The lamentable event proves, what we have all along averred – that Burnside has been sent off unprepared for the work before him.  His long halt on the north bank of the river revealed how unprepared he was.  We have here another commentary on the removal of McClellan.  We have here another commentary on the abolition management of the war.


Rags!  Rags!

            We will pay two and a half cents a pound for clean linen and cotton rags.


→Ray’s new caps are very stylish. – They are of good material, well made, good looking, and comfortable to wear.  Go and get one and be convinced.


→We are indebted to our friend Davis Hardin, for a bushel of peach-blow potatoes, which are as good to eat as any we have ever seen, and are also a “leetle” the largest.


→We have neglected to state that Amos Dixon, who was elected sheriff in November, has taken possession of the office, and appointed Leander Cassidy as deputy.  These gentlemen will make popular and efficient officers.


Insult to Injury. – Some person has sent us a copy of the Quincy Herald containing I. N. Morris’ letter “To His Excellency, Abraham Lincoln.”  It is bad enough to have a letter from Morris thrust in our face, but to have it come in a paper that endorsed Fremont’s proclamation is a little too much for common patience.


→ Francis McSperitt came very near having a serious collision with a train on the railroad on Saturday night.  He attempted to cross the track in a buggy in front of an approaching train, which was much nearer than he supposed.  The engine struck his buggy and “demolished it considerably.”  He escaped without injury.  It is best to give railroad trains a wide berth.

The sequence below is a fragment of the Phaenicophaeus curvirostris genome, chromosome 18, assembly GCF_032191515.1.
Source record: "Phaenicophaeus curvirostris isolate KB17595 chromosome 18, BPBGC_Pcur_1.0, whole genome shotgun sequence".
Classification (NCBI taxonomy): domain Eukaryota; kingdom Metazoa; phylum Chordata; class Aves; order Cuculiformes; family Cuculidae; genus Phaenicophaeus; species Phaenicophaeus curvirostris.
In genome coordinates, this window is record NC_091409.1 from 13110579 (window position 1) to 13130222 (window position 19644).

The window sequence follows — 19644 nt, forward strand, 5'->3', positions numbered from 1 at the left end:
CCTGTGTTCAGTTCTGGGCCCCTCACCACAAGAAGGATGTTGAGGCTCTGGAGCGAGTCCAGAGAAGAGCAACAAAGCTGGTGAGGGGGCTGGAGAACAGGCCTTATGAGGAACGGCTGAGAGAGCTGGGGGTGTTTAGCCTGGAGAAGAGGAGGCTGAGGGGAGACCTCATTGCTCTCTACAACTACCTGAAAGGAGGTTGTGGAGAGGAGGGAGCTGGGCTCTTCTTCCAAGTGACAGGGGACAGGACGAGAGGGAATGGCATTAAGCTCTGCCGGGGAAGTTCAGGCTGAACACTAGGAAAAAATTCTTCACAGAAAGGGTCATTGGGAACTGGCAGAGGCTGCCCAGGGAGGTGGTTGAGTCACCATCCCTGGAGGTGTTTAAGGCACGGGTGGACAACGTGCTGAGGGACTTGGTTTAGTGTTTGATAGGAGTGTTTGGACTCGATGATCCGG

Benevolent Sociable.

            A society under the above name was organized at a meeting held at the Randolph Hotel on Tuesday evening the 6th inst., by electing W. W. Bailey President, Thos. Gilmore Vice President, Mary E. Parkinson, Treasurer, and M. T. Winslow, Secretary.  The object of the society will be as far as possible to relieve the wants of the suffering poor in our city during the coming inclement season.  It is hoped that the object will commend itself to all who may be in circumstances to help the needy.  The next meeting of the society will be held at the residence of W. W. Bailey on Tuesday evening, 23d inst., at 7 o’clock.  A general attendance is respectfully solicited.  Any person not finding it convenient to attend the meetings of the society, may be assured that any money or clothing left with the treasurer or any of the officers of the society will be judiciously applied.                                                                    M. T. Winslow, Sec.




2 responses

  1. I am currently writing the biography of my 90-year-old mother. She lovingly remembers her uncle and aunt (George and Anna Marshall) either owning or managing a fine hotel in Macomb that she and her family visited each summer, ca 1930s. She does not, however, recall the name of the hotel. Perhaps you can help me find some information about the people and/or hotel. Thank you very much for your time and consideration. Sincerely, Dr. Jane Whitmire

    1. Dr. Whitmire-

      Unfortunately, that bit of information is beyond my resources. Would you be referring to the LaMoine Hotel? It still stands just off the park across from the railroad station. You might be best suited contacting the Western Illinois Museum, located in Macomb. They have access to the resources that would probably best help you. You can find their contact information here:

      I wish you the best of luck in your search.